Smriti Iyengar

Eli Lilly & Co.

Smriti Iyengar, Ph.D. received her Ph.D. from the University of Baroda, India and her post-doctoral training at the division of Neuroscience and Physiology, Rutgers University. She is currently at Eli Lilly and Company, where she joined in 1991 as a neuropharmacologist within the Neuroscience Research division. Her research interests in glutamate, neuropeptides, monoamines and ion channels have focused on pain and psychiatric disorders. Her broad expertise in Neuroscience Drug Discovery has been targeted towards discovery and clinical development of several novel therapeutic targets and drug candidates. Smriti has published and presented extensively and has been invited to participate in several prestigious academic/external cross functional committees.

Amy MacDermott

Columbia University

Amy MacDermott’s research interests focus on synaptic regulation of the nociceptive pathway within the spinal cord. She mainly uses electrophysiology, immunocytochemistry and imaging to investigate excitability changes in nociceptors as well as synaptic transmission within the spinal cord dorsal horn. She studies synaptic transmission between peripheral sensory neurons and dorsal horn target neurons as well as how local inhibitory and excitatory interneurons work to regulate activity within the superficial dorsal horn. She expects these studies will provide insights into new targets for pain management. Dr. MacDermott received her training in Physiology from Dr. Rodney Parsons at the University of Vermont. She subsequently worked at the NIAAA, NIH, and Columbia University. She is currently a Professor in the Department of Physiology and Cellular Biophysics and the Department of Neuroscience at Columbia University.

Michael W. Salter

Hospital for Sick Children, University of Toronto

Dr. Salter received his MD at the University of Western and his PhD from McGill University. As the Canada Research Chair in Neuroplasticity and Pain, Dr. Salter is determining the molecular and cellular mechanisms of normal and pathological neuroplasticity. He is using his discoveries to design and test new types of treatment for individual suffering from a variety of disorders of the central nervous system (CNS). He is developing molecules that target major cell signalling pathways in neurons and in glial cells involved in pain and stroke.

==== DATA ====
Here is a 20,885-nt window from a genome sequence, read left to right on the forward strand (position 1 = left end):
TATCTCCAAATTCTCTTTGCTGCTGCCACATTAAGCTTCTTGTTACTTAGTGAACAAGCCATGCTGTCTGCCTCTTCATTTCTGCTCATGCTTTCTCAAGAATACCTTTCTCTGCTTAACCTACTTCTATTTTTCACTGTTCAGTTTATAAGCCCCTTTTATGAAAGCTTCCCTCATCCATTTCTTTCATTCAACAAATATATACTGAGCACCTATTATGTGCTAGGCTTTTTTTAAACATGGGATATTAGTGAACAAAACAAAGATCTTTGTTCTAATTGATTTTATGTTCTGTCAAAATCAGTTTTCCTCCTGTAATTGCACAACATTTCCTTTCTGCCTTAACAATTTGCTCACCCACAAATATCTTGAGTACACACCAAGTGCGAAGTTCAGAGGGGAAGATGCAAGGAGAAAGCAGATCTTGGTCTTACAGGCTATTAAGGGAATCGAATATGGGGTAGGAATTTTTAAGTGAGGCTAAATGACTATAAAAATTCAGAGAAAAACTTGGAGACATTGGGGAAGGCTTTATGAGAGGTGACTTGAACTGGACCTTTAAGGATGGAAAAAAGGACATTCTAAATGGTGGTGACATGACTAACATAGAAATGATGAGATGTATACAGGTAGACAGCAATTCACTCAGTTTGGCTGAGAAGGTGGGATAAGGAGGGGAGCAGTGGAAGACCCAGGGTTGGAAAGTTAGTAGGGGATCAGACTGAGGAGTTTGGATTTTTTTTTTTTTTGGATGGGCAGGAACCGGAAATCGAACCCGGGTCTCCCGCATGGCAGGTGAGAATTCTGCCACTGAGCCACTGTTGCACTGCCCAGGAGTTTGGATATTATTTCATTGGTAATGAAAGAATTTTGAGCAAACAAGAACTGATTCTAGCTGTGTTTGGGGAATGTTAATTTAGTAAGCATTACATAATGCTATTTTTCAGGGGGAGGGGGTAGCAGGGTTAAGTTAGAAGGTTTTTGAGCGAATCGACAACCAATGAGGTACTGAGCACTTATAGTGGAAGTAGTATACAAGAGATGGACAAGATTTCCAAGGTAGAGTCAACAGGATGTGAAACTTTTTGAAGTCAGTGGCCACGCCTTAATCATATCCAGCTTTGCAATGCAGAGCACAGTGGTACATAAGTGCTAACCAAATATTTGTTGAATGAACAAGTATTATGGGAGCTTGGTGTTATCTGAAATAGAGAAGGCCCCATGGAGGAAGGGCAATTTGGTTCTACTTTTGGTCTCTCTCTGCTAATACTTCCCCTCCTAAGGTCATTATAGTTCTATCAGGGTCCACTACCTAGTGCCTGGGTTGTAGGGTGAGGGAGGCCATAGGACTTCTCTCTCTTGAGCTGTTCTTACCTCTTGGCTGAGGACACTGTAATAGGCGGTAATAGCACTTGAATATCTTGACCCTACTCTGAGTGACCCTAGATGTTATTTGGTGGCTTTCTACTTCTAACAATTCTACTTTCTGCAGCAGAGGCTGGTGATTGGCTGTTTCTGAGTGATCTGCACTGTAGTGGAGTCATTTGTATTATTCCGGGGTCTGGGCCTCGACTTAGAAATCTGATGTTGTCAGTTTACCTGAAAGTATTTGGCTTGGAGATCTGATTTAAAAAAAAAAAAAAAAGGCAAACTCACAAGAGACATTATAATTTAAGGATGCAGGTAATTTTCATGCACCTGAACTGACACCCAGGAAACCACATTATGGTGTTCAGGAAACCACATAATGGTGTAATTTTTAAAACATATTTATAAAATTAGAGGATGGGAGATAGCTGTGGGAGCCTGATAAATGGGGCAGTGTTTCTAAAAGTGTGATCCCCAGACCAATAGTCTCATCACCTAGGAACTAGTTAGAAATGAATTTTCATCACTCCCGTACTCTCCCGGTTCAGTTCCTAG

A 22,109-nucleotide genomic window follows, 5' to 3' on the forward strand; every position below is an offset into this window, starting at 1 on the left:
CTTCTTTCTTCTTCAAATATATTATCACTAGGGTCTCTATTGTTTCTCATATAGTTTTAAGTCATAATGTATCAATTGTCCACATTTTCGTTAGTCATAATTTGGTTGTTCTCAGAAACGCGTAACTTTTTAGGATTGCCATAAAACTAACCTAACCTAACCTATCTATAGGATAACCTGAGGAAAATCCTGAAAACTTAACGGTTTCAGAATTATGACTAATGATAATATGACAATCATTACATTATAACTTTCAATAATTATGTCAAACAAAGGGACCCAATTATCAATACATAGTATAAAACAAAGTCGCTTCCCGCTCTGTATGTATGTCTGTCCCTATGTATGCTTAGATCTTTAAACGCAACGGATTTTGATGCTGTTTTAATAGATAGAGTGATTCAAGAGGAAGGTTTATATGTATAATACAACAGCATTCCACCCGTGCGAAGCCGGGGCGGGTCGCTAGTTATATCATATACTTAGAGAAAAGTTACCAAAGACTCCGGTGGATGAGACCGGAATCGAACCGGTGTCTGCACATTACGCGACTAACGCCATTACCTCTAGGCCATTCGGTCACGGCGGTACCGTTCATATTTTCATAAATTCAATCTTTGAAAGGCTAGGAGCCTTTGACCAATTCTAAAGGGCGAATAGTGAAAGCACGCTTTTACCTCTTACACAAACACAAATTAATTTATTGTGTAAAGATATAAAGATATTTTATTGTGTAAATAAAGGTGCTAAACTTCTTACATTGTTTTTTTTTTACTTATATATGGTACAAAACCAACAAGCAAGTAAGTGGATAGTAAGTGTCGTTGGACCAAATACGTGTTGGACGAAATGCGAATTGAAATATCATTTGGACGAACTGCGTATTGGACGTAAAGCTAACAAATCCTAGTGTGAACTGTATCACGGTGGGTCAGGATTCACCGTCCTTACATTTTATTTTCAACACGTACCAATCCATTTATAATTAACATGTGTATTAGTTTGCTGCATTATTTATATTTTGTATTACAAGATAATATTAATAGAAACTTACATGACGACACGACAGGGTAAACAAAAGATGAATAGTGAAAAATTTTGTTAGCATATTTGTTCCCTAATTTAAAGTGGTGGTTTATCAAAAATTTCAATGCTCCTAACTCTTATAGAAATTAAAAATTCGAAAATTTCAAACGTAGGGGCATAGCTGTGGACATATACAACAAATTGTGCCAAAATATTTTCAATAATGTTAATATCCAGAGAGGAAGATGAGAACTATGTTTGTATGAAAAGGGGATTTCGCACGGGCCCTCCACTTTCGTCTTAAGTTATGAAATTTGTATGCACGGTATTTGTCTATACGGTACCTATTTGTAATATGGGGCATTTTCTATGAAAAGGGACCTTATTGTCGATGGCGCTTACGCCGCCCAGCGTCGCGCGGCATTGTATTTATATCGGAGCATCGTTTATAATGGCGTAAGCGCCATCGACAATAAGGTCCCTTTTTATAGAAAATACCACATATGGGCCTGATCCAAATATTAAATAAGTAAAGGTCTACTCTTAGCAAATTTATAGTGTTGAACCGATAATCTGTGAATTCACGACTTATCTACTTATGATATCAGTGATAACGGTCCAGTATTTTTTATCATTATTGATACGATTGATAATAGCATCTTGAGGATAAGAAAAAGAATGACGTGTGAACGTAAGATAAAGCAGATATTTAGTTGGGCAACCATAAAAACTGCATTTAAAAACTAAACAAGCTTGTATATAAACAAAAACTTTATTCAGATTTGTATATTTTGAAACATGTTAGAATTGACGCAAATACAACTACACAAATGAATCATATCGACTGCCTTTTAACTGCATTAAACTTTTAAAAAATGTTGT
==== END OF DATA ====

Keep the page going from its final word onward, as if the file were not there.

Beth A. Winkelstein

University of Pennsylvania

Beth Winkelstein is an Associate Professor of Bioengineering and Neurosurgery at the University of Pennsylvania. She received her BSE in Bioengineering from the University of Pennsylvania (1993) and earned a PhD in Biomedical Engineering from Duke in 1999. She joined Penn’s faculty in 2002 after completing a post-doctoral fellowship with Dr. Joyce DeLeo in Anesthesiology/Pharmacology/Toxicology at Dartmouth in the neuroimmunology of low back pain. Dr. Winkelstein’s research focuses on defining mechanisms of painful neck and spine injuries, mechanical and cellular mechanisms of chronic pain, and mechanotransductive pathways of pain. She has pioneered several rat models of neck injury, which are the first painful neck injury models with clinically-relevant pain symptoms. She has also developed a non-invasive model of TMJ pain in the rat. Her group implements rigorous engineering analyses in these in vivo systems to define biomechanical loading and relate those metrics to cellular mechanisms that drive pain. Her group also is developing new imaging approaches in ligament tissue biomechanics studies to understand subfailure micro- and macro-scale tissue responses. Dr. Winkelstein’s research has been recognized by awards from the Stapp Car Crash Conference, the International Society for the Study of the Lumbar Spine, and ASME. She was awarded a Whitaker Young Investigator Award, NIH Career Award, NSF-CAREER, and the 2006 YC Fung Young Investigator Award for the most promising young Bioengineer. She has been funded by the Whitaker Foundation, NSF, NHTSA, CDC, NIH, CSRS, DoD, and industry partners. She serves on the Editorial Board for Spine and the Journal of Biomechanical Engineering and has published over 55 peer-reviewed papers and 8 book chapters. Dr. Winkelstein served as primary research mentor for 17 graduate students and postdoctoral fellows, as well as many undergraduates. She is the faculty advisor for Penn’s chapters of BMES and SWE and is active in the ASME–BED, BMES and World Congress of Biomechanics.